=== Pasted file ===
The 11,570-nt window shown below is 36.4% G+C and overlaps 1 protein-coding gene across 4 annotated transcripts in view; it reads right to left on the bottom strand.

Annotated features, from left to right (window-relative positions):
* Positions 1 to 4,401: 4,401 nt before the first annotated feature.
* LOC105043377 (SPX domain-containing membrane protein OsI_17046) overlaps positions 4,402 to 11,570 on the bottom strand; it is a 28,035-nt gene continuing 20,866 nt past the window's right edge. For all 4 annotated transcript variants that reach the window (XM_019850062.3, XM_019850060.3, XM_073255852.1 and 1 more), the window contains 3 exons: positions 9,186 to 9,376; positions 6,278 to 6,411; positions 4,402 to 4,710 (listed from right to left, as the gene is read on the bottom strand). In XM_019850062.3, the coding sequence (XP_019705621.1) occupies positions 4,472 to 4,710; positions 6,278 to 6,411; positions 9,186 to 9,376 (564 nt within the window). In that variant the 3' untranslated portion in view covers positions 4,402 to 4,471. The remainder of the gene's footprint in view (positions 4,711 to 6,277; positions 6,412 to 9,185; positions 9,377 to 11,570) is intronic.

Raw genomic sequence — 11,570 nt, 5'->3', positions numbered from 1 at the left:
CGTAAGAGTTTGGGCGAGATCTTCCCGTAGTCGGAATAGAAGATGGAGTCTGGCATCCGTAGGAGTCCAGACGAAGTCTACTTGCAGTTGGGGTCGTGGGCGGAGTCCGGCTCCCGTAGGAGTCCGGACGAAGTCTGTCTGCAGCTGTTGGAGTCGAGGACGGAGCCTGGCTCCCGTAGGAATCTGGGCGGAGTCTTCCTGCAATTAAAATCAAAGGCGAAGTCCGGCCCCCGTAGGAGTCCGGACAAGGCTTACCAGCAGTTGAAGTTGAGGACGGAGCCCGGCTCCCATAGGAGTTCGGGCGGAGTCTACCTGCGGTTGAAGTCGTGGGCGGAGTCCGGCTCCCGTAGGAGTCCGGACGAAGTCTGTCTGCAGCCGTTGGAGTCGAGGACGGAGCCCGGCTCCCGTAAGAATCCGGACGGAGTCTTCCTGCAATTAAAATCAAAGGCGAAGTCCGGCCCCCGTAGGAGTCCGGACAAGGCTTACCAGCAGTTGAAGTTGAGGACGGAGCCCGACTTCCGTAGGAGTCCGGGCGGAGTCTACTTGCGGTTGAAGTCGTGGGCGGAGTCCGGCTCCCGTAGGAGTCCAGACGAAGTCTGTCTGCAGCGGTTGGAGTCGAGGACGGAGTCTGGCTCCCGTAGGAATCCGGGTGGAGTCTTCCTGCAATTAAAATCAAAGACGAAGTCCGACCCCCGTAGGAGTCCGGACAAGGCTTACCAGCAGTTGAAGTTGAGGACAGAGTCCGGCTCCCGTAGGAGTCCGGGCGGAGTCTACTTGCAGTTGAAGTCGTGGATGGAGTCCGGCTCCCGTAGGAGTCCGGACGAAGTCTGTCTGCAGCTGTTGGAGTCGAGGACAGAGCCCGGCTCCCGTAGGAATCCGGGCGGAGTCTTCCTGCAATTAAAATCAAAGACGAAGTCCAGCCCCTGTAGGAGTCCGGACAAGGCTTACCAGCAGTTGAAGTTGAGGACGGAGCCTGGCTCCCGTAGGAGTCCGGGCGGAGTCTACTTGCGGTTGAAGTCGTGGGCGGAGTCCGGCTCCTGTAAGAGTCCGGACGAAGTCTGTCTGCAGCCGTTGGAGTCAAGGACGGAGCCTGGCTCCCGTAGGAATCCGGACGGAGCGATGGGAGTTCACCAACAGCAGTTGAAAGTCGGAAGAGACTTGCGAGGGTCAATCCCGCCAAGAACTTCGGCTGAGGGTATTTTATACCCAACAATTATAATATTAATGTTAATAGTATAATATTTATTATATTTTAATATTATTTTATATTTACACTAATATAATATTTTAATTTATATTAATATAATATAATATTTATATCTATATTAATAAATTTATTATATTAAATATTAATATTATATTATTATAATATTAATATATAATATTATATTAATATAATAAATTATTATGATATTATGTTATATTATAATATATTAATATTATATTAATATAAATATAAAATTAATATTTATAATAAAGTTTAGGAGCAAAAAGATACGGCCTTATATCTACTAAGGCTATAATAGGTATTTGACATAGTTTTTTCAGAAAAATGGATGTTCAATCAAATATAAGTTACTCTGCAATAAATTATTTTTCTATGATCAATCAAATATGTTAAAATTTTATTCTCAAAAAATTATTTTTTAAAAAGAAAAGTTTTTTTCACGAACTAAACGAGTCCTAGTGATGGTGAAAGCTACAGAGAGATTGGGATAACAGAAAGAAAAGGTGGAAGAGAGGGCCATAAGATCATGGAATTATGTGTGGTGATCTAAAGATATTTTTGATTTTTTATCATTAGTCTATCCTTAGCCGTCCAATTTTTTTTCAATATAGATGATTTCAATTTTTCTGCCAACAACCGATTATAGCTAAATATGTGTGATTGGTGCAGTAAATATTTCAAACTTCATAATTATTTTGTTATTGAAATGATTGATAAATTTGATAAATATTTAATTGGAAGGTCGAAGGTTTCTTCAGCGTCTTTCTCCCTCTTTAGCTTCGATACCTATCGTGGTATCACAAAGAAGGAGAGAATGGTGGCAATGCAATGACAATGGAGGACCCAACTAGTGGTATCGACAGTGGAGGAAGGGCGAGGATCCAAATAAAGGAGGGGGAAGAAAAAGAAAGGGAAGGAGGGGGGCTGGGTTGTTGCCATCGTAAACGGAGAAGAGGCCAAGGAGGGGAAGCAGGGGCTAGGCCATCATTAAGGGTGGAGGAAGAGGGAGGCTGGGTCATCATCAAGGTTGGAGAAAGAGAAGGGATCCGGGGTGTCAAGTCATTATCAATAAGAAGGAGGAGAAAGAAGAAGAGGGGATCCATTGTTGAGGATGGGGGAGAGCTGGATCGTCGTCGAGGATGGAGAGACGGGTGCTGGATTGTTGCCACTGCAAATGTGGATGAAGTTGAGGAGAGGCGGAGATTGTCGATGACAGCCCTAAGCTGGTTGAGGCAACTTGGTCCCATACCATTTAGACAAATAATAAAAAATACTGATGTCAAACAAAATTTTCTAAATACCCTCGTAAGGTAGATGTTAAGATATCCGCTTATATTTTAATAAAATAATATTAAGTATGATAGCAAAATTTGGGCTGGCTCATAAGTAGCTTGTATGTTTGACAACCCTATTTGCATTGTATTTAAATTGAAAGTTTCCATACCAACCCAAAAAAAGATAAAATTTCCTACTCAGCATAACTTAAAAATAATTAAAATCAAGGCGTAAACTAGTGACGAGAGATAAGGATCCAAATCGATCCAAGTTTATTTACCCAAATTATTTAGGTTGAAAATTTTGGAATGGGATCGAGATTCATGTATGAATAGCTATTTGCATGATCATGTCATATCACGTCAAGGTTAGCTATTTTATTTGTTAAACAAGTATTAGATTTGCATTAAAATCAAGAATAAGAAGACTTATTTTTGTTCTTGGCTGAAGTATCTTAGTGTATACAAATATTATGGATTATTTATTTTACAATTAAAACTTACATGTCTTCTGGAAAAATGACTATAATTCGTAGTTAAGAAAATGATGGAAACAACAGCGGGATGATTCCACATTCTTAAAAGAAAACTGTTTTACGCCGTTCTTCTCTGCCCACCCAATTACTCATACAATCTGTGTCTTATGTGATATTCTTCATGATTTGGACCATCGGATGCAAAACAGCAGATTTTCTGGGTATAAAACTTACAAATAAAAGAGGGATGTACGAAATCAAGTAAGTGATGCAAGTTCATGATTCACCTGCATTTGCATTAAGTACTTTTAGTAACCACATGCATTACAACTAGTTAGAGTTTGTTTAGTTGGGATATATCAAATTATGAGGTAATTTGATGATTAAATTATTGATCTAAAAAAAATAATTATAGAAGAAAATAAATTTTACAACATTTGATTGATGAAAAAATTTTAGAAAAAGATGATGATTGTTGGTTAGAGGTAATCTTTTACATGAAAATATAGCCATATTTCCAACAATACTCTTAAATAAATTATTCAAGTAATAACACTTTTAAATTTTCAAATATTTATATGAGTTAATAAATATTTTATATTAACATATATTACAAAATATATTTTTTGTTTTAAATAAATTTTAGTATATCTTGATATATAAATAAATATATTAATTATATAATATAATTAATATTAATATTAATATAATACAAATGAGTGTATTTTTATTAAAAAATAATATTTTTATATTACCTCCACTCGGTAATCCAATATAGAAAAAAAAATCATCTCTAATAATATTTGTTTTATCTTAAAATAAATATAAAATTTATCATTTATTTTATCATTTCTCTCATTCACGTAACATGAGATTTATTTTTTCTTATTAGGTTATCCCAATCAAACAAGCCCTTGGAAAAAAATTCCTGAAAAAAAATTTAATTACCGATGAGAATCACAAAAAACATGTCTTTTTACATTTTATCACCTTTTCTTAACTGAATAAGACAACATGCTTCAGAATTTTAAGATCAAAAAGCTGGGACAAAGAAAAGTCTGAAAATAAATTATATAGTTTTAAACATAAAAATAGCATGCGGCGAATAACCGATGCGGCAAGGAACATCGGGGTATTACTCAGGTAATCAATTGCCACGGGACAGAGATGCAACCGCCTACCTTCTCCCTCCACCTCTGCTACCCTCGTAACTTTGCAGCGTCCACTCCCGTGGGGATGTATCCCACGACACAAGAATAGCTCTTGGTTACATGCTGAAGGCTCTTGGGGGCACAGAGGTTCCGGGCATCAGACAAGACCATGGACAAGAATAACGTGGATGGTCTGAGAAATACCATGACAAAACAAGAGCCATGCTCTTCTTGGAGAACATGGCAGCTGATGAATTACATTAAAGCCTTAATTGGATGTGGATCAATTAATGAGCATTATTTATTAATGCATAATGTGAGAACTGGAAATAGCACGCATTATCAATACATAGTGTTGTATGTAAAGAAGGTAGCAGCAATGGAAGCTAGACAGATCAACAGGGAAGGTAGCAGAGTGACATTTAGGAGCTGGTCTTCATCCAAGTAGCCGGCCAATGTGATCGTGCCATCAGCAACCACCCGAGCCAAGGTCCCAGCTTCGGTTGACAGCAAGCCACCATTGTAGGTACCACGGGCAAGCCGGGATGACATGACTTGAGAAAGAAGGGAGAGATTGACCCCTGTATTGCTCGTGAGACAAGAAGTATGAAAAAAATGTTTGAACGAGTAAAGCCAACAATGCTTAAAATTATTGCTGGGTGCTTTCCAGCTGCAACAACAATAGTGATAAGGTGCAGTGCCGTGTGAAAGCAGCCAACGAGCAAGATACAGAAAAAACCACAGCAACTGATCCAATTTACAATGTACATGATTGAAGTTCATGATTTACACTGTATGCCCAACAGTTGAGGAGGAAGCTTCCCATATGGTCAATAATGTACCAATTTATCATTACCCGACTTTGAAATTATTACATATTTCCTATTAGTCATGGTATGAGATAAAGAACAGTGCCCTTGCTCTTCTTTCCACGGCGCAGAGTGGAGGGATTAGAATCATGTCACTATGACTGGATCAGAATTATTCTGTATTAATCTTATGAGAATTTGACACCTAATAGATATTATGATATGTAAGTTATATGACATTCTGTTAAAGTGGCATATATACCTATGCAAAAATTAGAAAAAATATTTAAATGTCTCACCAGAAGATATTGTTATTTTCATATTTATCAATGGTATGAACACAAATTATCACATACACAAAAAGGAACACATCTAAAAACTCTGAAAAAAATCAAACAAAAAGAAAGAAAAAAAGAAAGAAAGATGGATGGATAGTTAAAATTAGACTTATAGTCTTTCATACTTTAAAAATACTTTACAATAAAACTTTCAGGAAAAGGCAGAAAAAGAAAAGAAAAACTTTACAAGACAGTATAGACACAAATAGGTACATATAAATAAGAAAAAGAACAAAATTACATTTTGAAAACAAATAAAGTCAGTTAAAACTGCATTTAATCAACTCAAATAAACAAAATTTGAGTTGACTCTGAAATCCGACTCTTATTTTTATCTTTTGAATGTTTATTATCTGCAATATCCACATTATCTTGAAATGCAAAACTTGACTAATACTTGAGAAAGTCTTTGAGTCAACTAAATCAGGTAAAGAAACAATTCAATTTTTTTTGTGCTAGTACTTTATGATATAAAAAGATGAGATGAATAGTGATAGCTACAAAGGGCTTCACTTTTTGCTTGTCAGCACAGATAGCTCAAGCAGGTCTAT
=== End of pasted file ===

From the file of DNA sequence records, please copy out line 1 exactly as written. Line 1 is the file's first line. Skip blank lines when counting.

The 11,570-nt window shown below is 36.4% G+C and overlaps 1 protein-coding gene across 4 annotated transcripts in view; it reads right to left on the bottom strand.